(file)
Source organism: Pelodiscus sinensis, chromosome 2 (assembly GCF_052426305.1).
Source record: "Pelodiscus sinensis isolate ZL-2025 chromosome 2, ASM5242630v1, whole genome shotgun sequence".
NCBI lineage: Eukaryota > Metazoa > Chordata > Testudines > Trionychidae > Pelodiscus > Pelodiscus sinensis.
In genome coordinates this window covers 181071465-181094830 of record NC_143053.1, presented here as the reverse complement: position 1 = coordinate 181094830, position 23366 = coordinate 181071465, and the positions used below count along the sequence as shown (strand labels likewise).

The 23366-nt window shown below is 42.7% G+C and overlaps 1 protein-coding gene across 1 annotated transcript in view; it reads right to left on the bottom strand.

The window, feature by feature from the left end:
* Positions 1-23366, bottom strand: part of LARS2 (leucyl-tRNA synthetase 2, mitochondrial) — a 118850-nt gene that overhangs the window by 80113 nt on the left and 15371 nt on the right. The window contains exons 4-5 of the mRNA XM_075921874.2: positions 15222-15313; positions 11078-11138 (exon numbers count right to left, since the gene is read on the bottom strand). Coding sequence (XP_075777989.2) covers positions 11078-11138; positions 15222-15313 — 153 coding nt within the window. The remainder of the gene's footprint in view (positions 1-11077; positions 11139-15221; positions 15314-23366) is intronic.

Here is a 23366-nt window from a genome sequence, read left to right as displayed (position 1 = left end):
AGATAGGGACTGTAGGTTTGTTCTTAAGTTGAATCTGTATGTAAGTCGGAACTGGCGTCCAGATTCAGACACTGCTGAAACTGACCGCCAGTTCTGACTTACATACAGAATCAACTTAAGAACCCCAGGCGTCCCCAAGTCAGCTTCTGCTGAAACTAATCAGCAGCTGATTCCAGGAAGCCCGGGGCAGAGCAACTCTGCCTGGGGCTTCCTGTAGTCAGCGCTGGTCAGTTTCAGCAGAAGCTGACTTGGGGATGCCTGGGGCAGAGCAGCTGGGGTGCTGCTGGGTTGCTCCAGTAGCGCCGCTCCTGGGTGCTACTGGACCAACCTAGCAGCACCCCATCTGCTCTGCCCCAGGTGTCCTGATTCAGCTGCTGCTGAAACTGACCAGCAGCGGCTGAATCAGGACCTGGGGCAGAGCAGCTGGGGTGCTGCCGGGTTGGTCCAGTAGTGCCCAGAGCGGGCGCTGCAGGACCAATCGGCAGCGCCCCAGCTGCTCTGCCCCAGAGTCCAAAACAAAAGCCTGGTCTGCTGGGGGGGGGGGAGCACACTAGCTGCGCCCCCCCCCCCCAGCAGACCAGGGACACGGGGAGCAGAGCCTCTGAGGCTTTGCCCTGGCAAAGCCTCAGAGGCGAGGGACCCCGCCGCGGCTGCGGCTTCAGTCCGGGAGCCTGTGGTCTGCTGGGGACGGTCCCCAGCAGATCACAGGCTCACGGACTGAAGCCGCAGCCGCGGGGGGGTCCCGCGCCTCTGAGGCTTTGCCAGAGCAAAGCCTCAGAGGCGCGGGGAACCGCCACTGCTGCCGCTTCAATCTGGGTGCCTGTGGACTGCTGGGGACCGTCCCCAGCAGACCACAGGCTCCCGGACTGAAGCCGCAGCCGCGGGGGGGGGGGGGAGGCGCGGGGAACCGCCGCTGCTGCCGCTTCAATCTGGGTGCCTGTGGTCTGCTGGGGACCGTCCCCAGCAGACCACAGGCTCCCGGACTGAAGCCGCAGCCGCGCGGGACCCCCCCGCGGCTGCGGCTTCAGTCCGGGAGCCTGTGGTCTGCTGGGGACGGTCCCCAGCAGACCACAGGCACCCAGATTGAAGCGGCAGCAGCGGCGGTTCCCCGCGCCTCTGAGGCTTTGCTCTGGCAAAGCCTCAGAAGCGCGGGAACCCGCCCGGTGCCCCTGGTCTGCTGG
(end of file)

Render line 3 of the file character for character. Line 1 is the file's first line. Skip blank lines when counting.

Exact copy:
NCBI lineage: Eukaryota > Metazoa > Chordata > Testudines > Trionychidae > Pelodiscus > Pelodiscus sinensis.